About halfway through my stay at Foyers the managers took their annual holidays and went to London for three weeks. Initially Kath and I were overjoyed, as you can imagine.  However, they were replaced by a couple with  two children  from Dundee who had only ever run a bar. Oh my God, those three weeks were almost worse  for us. For a start, they took bookings and filled every room. Also, ‘Mrs Dundee’ couldn’t cook. But that’s all another (horror) story. 

Let’s get onto a more light-hearted topic.


Motoring along the stretch of road between Dores and Foyers in August, 1933, Company Director Mr. G. Spicer and his wife claimed they saw a ‘prehistoric animal‘ lurching across the road only fifty yards in front of their car. Describing it later, Mr Spicer said;

‘It seemed to have a long, thin neck, which moved up and down in the manner of a scenic railway, and the body was fairly big with a high back.

Twenty years on, Mrs. Kay Shakespeare of Nottingham reported another sighting of the Loch Ness monster in the same area;

During our holidays in August, 1955, my husband and I had the experience of seeing what we could only take to be an extremely long, powerful creature swimming down the centre of the loch – we were near Foyers….

In 1960 , a guest at Foyers Hotel saw a huge, V shaped wake travelling down the loch. Acting on this information, professional monster hunter, Tim Dinsdale moved into the area with his movie camera. Several days later, his surveillance was rewarded. From 300 feet above Foyers Bay he saw a reddish-brown  object in the loch;

“‘Suddenly it came to life, and surged away across the water, with ripples breaking away from the farther end.  I could see now that it was the back of a great animal – a strange humped back……Turning to my camera, I shot about forty feet of film of the monster as it zig-zagged its way across the loch, gradually submerging.’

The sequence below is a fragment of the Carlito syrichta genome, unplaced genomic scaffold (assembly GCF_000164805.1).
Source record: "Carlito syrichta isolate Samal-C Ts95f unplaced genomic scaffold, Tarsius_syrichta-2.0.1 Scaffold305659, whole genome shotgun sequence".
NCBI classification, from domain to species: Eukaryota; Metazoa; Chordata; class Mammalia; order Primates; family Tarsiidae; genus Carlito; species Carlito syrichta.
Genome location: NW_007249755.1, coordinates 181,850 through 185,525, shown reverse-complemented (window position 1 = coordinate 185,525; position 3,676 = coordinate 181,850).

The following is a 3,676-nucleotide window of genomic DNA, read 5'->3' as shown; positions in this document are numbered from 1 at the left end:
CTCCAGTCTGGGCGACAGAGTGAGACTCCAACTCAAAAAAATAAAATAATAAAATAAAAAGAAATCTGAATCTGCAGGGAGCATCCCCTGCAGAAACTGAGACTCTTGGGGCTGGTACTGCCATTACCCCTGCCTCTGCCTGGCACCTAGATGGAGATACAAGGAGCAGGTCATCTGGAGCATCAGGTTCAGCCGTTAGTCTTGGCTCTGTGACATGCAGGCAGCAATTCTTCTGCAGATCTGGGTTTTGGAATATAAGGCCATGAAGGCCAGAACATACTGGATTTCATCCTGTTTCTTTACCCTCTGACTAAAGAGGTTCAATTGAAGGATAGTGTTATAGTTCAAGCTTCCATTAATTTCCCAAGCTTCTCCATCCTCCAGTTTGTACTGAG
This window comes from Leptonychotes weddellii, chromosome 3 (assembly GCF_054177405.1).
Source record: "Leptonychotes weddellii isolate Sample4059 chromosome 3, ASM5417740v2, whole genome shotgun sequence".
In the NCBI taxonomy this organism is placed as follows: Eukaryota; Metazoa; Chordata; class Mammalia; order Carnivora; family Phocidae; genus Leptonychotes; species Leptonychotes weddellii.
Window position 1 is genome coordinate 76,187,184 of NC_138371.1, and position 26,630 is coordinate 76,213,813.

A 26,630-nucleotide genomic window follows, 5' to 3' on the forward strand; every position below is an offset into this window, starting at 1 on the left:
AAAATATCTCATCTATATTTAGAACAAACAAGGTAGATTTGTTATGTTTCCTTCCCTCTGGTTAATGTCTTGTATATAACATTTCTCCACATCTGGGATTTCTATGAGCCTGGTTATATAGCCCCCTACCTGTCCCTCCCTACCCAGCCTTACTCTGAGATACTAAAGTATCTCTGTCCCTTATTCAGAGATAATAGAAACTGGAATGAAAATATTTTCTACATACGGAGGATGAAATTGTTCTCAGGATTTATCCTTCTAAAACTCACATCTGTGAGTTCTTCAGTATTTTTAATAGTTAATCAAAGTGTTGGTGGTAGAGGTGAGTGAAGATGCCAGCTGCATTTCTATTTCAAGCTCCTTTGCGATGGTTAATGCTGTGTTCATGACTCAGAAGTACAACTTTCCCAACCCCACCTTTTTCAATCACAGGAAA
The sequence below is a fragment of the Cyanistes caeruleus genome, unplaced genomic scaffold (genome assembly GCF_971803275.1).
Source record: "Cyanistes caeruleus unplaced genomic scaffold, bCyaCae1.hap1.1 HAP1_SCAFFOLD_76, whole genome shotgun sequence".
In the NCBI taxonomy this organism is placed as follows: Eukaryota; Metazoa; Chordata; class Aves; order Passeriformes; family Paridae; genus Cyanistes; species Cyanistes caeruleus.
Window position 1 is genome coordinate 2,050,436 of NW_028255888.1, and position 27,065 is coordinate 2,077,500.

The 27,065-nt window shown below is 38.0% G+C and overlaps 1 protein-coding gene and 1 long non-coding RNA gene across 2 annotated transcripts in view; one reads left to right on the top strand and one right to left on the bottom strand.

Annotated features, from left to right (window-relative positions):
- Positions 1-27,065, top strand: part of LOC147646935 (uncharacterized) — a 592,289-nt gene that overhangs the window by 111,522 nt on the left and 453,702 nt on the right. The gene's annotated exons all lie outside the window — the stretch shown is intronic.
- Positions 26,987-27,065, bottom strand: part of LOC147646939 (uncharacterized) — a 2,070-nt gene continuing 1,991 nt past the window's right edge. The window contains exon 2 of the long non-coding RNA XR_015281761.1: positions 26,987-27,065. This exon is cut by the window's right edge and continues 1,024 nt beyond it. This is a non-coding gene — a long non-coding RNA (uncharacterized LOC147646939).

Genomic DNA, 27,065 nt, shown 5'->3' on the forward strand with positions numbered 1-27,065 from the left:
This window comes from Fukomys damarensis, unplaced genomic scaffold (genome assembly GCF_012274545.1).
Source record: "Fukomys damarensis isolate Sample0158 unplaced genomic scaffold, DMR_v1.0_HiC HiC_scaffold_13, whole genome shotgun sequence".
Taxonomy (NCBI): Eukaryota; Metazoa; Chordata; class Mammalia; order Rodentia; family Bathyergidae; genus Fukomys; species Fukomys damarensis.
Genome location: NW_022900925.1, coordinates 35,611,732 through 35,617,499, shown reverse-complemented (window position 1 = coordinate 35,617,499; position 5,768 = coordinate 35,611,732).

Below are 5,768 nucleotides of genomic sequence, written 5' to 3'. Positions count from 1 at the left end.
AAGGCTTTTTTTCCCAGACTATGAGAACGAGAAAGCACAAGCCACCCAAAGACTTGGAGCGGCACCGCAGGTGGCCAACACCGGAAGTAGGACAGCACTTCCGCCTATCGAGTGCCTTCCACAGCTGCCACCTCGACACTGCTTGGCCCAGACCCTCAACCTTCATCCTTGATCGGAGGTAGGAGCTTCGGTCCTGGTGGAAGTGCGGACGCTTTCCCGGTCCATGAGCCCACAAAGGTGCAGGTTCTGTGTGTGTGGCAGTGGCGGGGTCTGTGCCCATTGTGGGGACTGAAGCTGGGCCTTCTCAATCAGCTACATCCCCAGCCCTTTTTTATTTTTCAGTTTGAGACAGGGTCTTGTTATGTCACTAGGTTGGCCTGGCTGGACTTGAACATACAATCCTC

The film was shown on Britain’s Panorama programme on June 13th, 1960 to a viewing audience of over 10 million people.  It sparked enormous interest.

Contrary to Kath’s information, the hotel was still standing, and had been restored. We were given a beautiful room overlooking the loch. 

It was an odd experience to have dinner in the room where I had once served the residents. Look at those beautiful floorboards. The awful old floral carpet I used to vacuum had long gone.

I am ashamed to admit this, but I had  slipped a Tennent’s pint pot into my suitcase when I left back in the 70s and I still have it. I justified my theft by telling myself it was interest on my withheld wages. 

A pint pot stolen by me from Foyers Hotel

Back in London everyone was coping with IRA bombs and horrendous power cuts, but it was a great relief to me. Perhaps to signal an end to the Foyers debacle  I unwisely had my long hair cut and permed at great expense. The result can be seen in that earlier  photo taken several months later beside  my car. 😨

I have visited Scotland many times  since the 1990s and adore it. Oddly enough I haven’t been back to Inverness though.

To see a video of the Falls of Foyers, CLICK HERE

1 Comment
  1. Oh my goodness; I’m surprised you ever wanted to return to these shores!!! What an experience, but shows what backbone you had. Poor Kath too, no wonder she turned to alcohol, but a sad place to reach.
    I can only apologise that your early experiences of our island were so traumatic. Glad you managed to gather better memories from later visits though – and that we met because of them. M x